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Wealth, Personal Banking Profits Fall At HSBC

Tom Burroughes, Group Editor , 24 February 2021

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The group covering private banking activities at HSBC was squeezed by the pandemic last year, it reported yesterday. Revenues were affected, as were expected credit losses.

(An earlier version of this news item ran yesterday on WealthBriefing, sister news service to this one. It is updated with share price and analyst reaction.)

The wealth and personal banking arm of HSBC – the area including its private bank business – reported an adjusted pre-tax profit of $4.14 billion for 2020, against $8.883 billion a year earlier.

The segment’s net operating costs stood at $15.024 billion in 2020, slightly narrower from $15.088 billion a year before. Net operating income was $22.01 billion in 2020, contracting from $25.565 billion a year earlier. Its adjusted cost/efficiency ratio was 68.3 per cent, out from 60.2 per cent. Expected credit losses were $2.855 billion in 2020, up from $1.348 billion.

Across the entire UK/Hong Kong-listed group, HSBC’s adjusted pre-tax profit fell to $12.149 billion from $22.149 billion. 

“The pandemic inevitably affected our 2020 financial performance. The shutdown of much of the global economy in the first half of the year caused a large rise in expected credit losses, and cuts in central bank interest rates reduced revenue in rate-sensitive business lines,” Noel Quinn, group chief executive, said. “We responded by accelerating the transformation of the group, further reducing our operating costs and moving our focus from interest rate-sensitive business lines towards fee-generating businesses. Our expected credit losses stabilised in the second half of the year in line with the changed economic outlook, but the revenue environment remained muted,” Quinn said. 

The banking group had a Common Equity Tier 1 ratio – a standard international measure of a lender’s financial strength – of 15.9 per cent, it said in a statement today. 

HSBC said that it is sticking to a prudent policy over dividend policy following moves by the UK’s Prudential Regulation Authority to move back from its restrictive policy last year amid the outbreak of COVID-19. “In the meantime, for 2021 dividends the PRA is content for appropriately prudent dividends to be accrued but not paid out and the PRA aims to provide a further update ahead of the 2021 half-year results of large UK banks. As a result, the group will not be paying quarterly dividends during 2021 but will consider whether to announce an interim dividend at the 2021 half-year results in August,” HSBC said.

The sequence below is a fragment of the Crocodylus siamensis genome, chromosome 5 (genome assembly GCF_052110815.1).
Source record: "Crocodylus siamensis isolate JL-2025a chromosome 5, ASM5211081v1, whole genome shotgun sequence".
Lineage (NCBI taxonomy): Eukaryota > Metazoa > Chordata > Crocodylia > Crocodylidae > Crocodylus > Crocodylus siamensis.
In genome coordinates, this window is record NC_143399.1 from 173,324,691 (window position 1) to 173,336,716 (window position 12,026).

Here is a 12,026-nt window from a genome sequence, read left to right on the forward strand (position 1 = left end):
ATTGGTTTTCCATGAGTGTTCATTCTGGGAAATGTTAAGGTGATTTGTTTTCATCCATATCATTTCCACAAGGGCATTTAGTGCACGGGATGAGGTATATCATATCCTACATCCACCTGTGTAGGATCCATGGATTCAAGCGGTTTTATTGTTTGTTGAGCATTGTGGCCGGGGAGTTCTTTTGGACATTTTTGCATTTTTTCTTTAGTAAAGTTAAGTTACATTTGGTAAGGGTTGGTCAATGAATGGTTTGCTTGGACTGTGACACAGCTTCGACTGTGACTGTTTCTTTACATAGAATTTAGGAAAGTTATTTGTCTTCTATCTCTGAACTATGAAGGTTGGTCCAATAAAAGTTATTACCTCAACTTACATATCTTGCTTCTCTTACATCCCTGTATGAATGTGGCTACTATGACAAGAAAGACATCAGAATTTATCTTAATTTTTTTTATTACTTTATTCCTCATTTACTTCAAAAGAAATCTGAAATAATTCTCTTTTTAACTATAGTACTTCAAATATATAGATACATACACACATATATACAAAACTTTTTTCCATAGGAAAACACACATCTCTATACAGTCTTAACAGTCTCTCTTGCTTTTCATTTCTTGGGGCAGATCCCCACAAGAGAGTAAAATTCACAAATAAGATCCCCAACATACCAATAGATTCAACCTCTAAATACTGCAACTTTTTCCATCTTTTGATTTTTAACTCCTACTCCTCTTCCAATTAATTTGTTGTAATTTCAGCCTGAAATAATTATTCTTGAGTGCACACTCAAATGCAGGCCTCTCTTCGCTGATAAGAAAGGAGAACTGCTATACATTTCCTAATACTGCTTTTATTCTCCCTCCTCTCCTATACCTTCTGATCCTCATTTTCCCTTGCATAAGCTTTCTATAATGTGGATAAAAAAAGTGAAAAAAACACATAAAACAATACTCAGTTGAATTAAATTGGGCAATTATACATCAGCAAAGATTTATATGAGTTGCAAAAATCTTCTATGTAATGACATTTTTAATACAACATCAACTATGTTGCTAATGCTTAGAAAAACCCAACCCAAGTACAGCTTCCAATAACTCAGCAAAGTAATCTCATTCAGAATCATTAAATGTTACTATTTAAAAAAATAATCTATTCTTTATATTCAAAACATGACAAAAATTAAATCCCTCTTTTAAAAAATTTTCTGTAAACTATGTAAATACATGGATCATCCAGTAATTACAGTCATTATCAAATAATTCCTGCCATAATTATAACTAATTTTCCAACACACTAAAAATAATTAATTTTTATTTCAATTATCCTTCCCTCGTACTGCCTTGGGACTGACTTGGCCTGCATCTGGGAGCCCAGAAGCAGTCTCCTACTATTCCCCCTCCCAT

“As expected, HSBC announced plans to accelerate investment further toward Asian markets investing an extra $6.4 billion over the next five years. As well as China and Hong Kong, the bank will invest heavily in the rest of Asia. Wealth management will be a key focus as well as technology in order to drive efficiency," Rob Murphy, MD, Financials at Edison Group, said in a note.

“The [revenue and profit] figures highlight the pressures on the banking sector that are forcing the bank to cut around 35,000 roles with the possibility of increasing the count over the coming months. The company is still exploring options for its US and French retail banking units. As a result of the low interest rate environment, HSBC scrapped its previous return on tangible equity (RoTE) target of 10 to 12 per cent by 2022 and now targets a return on tangible equity above 10 per cent in the 'medium term'."

Shares in the bank were down by 1.31 per cent mid-afternoon in London.

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